Pilot threatens to ‘intentionally crash’ into Mississippi Walmart

A pilot who threatened to “intentionally crash” into a Walmart in Tupelo, Mississippi, Saturday morning was taken into custody hours later after landing the plane in a field.

The pilot, identified by police as Cory Wayne Patterson, stole the twin-engine Beechcraft King Air 90 from the Tupelo Regional Airport around 5:30 a.m.

Patterson, 29, called 911 from the aircraft to say that he was going to crash into Walmart, Tupelo police Chief John Quaka said at a news conference Saturday afternoon.

The police department had warned residents to evacuate the Walmart and the nearby area. A Walmart spokesperson said the store was closed and had been fully evacuated.

The pilot circled around for hours before police negotiators made contact with Patterson and convinced him to return to the airport in Tupelo. Quaka said Patterson has “some flight instruction” but is not believed to be a licensed pilot.

“The pilot did not have experience to land the aircraft,” the police chief said. “A private pilot assisted us in helping this pilot complete this, however, it was not completed. Upon final approach, the pilot aborted the landing and traveled in a northwest direction away from Tupelo toward Union, Tippah and Benton county.”

At around 9:30 a.m. Patterson posted a message on Facebook “and in essence, it said goodbye,” according to Quaka. Police believe that Patterson may have been running low on fuel, he said.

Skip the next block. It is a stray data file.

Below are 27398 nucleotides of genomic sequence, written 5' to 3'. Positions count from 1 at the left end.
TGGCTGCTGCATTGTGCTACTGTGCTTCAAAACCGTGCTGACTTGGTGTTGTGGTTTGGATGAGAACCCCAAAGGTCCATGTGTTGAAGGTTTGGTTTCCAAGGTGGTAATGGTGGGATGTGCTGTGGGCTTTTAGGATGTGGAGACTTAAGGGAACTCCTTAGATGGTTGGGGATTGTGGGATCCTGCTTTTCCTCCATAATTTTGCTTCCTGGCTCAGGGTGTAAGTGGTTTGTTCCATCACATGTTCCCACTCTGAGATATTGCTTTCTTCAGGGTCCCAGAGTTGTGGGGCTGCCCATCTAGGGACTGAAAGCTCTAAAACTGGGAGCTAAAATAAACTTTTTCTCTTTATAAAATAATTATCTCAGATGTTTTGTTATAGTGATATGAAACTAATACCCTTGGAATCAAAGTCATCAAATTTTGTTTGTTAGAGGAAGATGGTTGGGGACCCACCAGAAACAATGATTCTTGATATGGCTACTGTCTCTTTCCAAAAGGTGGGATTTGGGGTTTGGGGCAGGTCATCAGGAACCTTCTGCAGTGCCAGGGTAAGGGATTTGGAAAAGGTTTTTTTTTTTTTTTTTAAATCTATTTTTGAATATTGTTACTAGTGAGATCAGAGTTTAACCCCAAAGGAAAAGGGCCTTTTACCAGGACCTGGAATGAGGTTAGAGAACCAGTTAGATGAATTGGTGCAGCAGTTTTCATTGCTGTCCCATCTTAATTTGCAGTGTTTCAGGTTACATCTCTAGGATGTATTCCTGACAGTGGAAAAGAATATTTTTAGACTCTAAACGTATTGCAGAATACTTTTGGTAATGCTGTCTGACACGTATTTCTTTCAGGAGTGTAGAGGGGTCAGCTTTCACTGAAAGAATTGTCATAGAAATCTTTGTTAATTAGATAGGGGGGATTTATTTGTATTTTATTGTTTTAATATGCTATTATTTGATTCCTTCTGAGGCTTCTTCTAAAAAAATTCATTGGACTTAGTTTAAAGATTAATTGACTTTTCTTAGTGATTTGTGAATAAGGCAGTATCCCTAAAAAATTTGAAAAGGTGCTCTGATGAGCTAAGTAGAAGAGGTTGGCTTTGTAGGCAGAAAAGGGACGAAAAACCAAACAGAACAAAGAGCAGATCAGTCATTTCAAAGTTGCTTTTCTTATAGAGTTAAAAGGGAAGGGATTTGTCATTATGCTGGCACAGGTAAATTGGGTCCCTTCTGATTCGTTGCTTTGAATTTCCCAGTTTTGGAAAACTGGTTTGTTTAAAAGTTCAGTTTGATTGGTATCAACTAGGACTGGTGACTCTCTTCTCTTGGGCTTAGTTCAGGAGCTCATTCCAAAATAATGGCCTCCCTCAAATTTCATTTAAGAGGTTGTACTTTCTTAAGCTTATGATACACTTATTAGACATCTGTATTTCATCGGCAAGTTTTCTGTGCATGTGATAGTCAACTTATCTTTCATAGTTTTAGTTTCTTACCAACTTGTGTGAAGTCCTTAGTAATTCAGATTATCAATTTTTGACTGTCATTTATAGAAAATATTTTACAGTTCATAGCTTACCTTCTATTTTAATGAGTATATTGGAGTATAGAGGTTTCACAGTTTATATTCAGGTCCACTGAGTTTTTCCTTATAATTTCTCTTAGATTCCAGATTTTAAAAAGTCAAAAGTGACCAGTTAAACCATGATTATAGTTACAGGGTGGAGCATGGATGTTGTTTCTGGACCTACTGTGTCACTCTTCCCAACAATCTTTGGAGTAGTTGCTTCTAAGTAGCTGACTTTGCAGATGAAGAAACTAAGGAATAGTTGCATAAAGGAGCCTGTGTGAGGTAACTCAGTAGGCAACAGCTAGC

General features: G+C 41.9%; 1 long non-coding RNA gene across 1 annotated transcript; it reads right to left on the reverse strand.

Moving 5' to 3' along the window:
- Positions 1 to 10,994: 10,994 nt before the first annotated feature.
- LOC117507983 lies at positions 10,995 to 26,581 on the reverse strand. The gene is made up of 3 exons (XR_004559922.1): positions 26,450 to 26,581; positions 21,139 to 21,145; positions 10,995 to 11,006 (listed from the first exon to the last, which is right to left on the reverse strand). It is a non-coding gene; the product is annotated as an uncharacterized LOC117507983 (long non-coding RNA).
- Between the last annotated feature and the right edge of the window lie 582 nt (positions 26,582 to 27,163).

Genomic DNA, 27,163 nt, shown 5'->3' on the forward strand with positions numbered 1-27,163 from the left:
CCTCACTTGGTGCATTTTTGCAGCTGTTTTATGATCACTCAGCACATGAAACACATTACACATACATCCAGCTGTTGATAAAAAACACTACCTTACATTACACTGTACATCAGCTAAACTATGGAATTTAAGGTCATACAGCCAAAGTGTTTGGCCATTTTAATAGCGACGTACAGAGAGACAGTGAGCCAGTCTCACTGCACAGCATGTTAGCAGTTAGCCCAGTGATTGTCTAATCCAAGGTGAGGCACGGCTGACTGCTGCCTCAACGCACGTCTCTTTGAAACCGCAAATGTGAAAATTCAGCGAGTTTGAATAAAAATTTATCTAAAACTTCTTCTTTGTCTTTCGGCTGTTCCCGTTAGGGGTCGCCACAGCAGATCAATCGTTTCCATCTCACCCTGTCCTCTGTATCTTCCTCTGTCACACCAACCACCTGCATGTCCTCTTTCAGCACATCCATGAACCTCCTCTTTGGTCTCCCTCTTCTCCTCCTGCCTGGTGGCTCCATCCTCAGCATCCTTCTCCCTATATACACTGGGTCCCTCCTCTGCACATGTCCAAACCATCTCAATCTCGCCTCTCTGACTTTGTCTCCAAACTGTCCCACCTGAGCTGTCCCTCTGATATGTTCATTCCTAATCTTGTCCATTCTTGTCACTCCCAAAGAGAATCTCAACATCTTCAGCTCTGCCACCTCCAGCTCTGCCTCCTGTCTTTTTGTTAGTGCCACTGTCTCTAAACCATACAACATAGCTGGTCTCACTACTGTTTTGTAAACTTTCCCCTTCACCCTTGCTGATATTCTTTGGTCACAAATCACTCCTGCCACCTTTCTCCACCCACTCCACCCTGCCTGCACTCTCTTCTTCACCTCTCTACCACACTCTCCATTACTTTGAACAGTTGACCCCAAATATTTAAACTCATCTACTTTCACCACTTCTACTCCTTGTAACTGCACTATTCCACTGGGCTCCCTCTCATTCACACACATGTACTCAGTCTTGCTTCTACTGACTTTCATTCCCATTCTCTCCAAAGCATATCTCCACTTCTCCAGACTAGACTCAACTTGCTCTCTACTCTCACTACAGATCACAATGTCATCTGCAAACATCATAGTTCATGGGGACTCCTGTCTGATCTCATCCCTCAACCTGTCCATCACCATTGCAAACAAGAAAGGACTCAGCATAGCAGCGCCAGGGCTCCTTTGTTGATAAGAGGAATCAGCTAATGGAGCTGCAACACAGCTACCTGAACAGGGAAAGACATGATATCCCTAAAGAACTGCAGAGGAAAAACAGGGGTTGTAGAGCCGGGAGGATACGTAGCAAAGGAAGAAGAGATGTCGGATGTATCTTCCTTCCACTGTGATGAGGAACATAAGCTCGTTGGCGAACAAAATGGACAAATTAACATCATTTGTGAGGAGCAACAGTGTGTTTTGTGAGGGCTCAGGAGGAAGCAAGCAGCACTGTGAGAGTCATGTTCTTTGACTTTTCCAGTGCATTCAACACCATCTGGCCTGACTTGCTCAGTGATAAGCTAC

Negotiators again made contact with Patterson, who informed them that he had landed the aircraft in a field in Tippah County, just outside Benton.

“I believe that after the initial threat, he did not want to hurt himself or anyone else. And I believe that we had what you would think would be the best case scenario,” Tupelo Mayor Todd Jordan said at the news conference.

Mississippi Gov. Tate Reeves said earlier Saturday he was glad the situation was resolved with no injuries.

“Thank you most of all to local, state, and federal law enforcement who managed this situation with extreme professionalism,” he wrote in a tweet.

Patterson worked as a lineman at the airport and had access to the aircraft, police said. Quaka said the stolen plane had been fully fueled Friday night and that Patterson took off before control tower employees arrived at 6 a.m.

He has been charged by Tupelo police with grand larceny and making terroristic threats. Quaka said federal charges could also be filed against Patterson.


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